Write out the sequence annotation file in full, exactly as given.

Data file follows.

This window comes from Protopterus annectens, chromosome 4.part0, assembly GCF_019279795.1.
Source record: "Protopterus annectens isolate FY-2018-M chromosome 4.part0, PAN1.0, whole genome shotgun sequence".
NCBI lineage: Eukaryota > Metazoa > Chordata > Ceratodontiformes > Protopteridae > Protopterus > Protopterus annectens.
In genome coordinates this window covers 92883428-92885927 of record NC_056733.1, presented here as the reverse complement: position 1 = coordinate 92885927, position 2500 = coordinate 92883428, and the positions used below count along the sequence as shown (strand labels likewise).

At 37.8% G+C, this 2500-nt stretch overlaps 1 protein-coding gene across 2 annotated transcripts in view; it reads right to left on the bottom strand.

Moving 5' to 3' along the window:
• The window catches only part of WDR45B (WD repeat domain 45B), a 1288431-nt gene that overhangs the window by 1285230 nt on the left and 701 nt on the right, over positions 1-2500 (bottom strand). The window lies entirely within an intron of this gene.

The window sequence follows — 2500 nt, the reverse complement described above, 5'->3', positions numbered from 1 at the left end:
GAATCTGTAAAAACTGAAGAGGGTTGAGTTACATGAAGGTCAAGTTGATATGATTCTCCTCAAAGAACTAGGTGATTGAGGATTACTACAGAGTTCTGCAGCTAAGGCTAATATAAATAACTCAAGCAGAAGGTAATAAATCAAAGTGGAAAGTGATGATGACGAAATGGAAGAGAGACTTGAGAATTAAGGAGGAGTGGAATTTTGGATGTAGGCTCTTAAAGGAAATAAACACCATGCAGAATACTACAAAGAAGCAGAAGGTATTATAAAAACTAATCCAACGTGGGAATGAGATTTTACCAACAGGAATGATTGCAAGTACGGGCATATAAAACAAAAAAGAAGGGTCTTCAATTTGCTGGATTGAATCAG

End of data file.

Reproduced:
This window comes from Protopterus annectens, chromosome 4.part0, assembly GCF_019279795.1.
Source record: "Protopterus annectens isolate FY-2018-M chromosome 4.part0, PAN1.0, whole genome shotgun sequence".
NCBI lineage: Eukaryota > Metazoa > Chordata > Ceratodontiformes > Protopteridae > Protopterus > Protopterus annectens.
In genome coordinates this window covers 92883428-92885927 of record NC_056733.1, presented here as the reverse complement: position 1 = coordinate 92885927, position 2500 = coordinate 92883428, and the positions used below count along the sequence as shown (strand labels likewise).

At 37.8% G+C, this 2500-nt stretch overlaps 1 protein-coding gene across 2 annotated transcripts in view; it reads right to left on the bottom strand.

Moving 5' to 3' along the window:
• The window catches only part of WDR45B (WD repeat domain 45B), a 1288431-nt gene that overhangs the window by 1285230 nt on the left and 701 nt on the right, over positions 1-2500 (bottom strand). The window lies entirely within an intron of this gene.

The window sequence follows — 2500 nt, the reverse complement described above, 5'->3', positions numbered from 1 at the left end:
GAATCTGTAAAAACTGAAGAGGGTTGAGTTACATGAAGGTCAAGTTGATATGATTCTCCTCAAAGAACTAGGTGATTGAGGATTACTACAGAGTTCTGCAGCTAAGGCTAATATAAATAACTCAAGCAGAAGGTAATAAATCAAAGTGGAAAGTGATGATGACGAAATGGAAGAGAGACTTGAGAATTAAGGAGGAGTGGAATTTTGGATGTAGGCTCTTAAAGGAAATAAACACCATGCAGAATACTACAAAGAAGCAGAAGGTATTATAAAAACTAATCCAACGTGGGAATGAGATTTTACCAACAGGAATGATTGCAAGTACGGGCATATAAAACAAAAAAGAAGGGTCTTCAATTTGCTGGATTGAATCAG